September 10, 2009
Issue: 10.08
Between Relationships

When I’m not seeing someone, I like to think of myself as “between relationships.” That way, I don’t feel like there’s never going to be anyone else again, ever, in my entire lifetime (it’s okay; you can admit that you’ve felt that way too). Moreover, this “in between” feeling prevents me from even thinking about going back to any of my former boyfriends, let alone doing so. We’ve played out our relationship, and neither of us has changed, so what makes me think that it would work if we tried it again?

But who am I trying to kid? When the loneliness sets in, all I seem to be able to remember about my old boyfriends is the good times. And even when I’m somehow able to recall the reasons for the break-up, they rarely seem as important as the reasons I stayed in the relationship. Yes, I know that Arnie treated me with very little respect, but he was interesting, funny, and a great cook. Yes, I know that Jonathan acted as if I were taking away time from every other thing in his life, but he was intelligent, artistic, and also a great cook. (Perhaps I should just marry a chef.) I think to myself, “Wouldn’t it have been better to just put up with the bad to get the good and, more importantly, not to be so lonely?”

The answer is no (but you knew that). When you stay in a relationship that is not right for you, it chips away at you, little by little, until you no longer recognize yourself. You’re so busy warding off the pain, rationalizing the bad, and trying to focus on the good that you don’t have much energy left to be yourself. On this topic, my friend Barbara passed on to me the wisdom of her grandmother. “You can always get another him, but you can’t get another you.”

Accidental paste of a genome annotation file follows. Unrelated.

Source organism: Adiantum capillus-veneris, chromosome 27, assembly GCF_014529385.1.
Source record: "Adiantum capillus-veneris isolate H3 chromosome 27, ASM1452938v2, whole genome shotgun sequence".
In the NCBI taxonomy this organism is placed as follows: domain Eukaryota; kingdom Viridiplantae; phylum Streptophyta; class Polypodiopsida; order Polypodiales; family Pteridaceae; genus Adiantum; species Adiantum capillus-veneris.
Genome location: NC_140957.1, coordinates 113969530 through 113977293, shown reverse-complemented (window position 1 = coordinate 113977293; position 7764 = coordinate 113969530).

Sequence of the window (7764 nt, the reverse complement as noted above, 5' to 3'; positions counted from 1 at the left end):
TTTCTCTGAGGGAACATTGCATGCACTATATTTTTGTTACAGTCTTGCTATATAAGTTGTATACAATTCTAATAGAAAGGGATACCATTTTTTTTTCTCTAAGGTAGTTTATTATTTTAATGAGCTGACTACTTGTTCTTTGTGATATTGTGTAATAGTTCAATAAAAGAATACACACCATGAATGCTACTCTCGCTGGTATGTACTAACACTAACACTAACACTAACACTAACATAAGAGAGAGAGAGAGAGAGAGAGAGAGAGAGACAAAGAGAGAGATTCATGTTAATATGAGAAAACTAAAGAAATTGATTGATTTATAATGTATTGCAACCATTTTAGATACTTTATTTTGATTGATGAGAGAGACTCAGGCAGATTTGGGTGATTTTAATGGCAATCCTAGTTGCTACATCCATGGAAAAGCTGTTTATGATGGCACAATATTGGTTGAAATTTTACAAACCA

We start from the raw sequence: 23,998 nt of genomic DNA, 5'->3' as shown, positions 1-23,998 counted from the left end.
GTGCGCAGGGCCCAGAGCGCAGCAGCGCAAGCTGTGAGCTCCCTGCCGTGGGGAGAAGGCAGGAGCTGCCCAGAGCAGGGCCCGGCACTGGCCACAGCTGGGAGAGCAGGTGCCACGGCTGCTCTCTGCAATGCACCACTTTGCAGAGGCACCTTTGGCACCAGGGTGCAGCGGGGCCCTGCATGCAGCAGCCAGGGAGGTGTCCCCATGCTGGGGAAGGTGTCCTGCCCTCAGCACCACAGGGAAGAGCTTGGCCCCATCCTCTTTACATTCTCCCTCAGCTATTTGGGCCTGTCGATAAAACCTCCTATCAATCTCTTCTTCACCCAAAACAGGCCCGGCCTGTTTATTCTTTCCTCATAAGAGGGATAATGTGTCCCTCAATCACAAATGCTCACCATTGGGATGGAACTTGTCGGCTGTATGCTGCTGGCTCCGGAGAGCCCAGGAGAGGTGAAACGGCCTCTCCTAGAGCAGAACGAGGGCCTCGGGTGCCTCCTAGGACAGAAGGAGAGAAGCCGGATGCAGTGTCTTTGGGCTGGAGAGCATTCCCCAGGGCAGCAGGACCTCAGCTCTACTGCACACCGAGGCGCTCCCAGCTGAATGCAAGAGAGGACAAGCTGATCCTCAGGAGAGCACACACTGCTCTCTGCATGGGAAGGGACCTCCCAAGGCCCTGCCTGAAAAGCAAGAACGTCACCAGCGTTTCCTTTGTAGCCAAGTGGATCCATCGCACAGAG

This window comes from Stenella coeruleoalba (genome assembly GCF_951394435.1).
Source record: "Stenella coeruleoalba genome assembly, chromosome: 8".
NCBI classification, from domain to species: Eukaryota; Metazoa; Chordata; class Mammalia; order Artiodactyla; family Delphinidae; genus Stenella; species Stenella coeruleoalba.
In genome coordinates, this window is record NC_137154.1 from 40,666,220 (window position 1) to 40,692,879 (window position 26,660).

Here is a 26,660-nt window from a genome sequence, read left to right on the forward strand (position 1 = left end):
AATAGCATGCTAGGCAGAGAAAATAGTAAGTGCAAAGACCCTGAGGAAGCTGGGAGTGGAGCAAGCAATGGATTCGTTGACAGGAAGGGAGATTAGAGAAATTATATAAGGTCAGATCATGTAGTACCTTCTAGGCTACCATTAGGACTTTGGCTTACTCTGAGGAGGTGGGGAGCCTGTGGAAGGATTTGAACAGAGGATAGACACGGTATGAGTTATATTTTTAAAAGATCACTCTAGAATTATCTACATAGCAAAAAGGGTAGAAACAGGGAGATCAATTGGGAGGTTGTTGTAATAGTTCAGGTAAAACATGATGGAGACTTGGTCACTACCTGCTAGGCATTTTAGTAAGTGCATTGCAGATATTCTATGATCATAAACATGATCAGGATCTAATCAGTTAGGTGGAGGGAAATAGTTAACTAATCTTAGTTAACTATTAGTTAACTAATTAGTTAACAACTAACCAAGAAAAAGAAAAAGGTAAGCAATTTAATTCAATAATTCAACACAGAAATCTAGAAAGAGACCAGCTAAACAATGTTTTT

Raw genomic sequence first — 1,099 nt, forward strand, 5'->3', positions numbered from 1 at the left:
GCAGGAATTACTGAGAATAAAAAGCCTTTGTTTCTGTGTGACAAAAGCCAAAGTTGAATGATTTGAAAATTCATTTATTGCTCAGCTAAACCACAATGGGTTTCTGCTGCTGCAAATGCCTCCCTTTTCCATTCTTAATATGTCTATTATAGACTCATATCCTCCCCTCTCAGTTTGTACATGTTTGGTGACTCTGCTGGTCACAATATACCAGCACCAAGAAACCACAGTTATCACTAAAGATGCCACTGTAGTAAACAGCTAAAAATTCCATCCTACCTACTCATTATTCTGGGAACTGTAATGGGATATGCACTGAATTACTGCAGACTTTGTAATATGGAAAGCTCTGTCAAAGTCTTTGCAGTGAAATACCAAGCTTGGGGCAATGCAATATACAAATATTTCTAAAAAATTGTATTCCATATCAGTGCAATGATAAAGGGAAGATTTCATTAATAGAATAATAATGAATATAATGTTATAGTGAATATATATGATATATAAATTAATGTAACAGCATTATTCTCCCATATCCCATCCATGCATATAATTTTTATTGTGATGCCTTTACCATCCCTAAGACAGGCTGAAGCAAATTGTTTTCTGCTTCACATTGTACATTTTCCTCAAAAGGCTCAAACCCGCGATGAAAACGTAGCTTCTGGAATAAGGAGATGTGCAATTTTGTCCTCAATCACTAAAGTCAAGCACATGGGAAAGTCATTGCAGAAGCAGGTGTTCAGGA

It’s been about nine months since I broke up with my boyfriend. In the process of coping with the loneliness, I’m finding that the emotional stages I’m experiencing resemble Kubler-Ross’s five stages of grief—(1) denial and isolation, (2) anger, (3) bargaining, (4) depression, and (5) acceptance—only in a somewhat different order.

The first stage, denial and isolation, occurred while I was still in the relationship. I expended a great deal of energy denying how unhappy I was and isolating myself from the people who loved me, knowing that they would want me to get out. Deep down, I was afraid that the loneliness would be more painful than what I was going through.

The second stage, anger, also occurred while I was in the relationship. When I could no longer deny my feelings, my anger burst through, enabling me to get out (and, hopefully, to stay out). This is the healthiest form of anger because it is a statement of self-worth. I deserve better!

The third stage was depression (not bargaining). This is the stage in which I was the most vulnerable to going back to my ex-boyfriend. I felt like I would do anything to stop the loneliness. Fortunately, I have my journal, which I write in each day, to remind me of why I was so unhappy. And out of this depression came reflection, soul searching, and growth, which moved me forward into the fourth stage (for me), acceptance.

By acceptance, I mean the realization that I might have to be alone for a while, perhaps even a long while. I was no longer willing to let myself be chipped away at or, as my friend Laurie says, throw myself under the bus, just so I wouldn’t be lonely. But I also realized that there is no loneliness greater than that which I felt when I was in a bad relationship.

And now, I’m into bargaining, which, for me, is the fifth stage. My bargaining sounds something like this: “Dear G-d, I’ve learned my lessons. I promise never to enter into an inappropriate relationship just to ease my loneliness. So, in return, can you please send me someone who is right for me?”

This shouldn’t be too much to ask. After all, I am simply “between relationships.”


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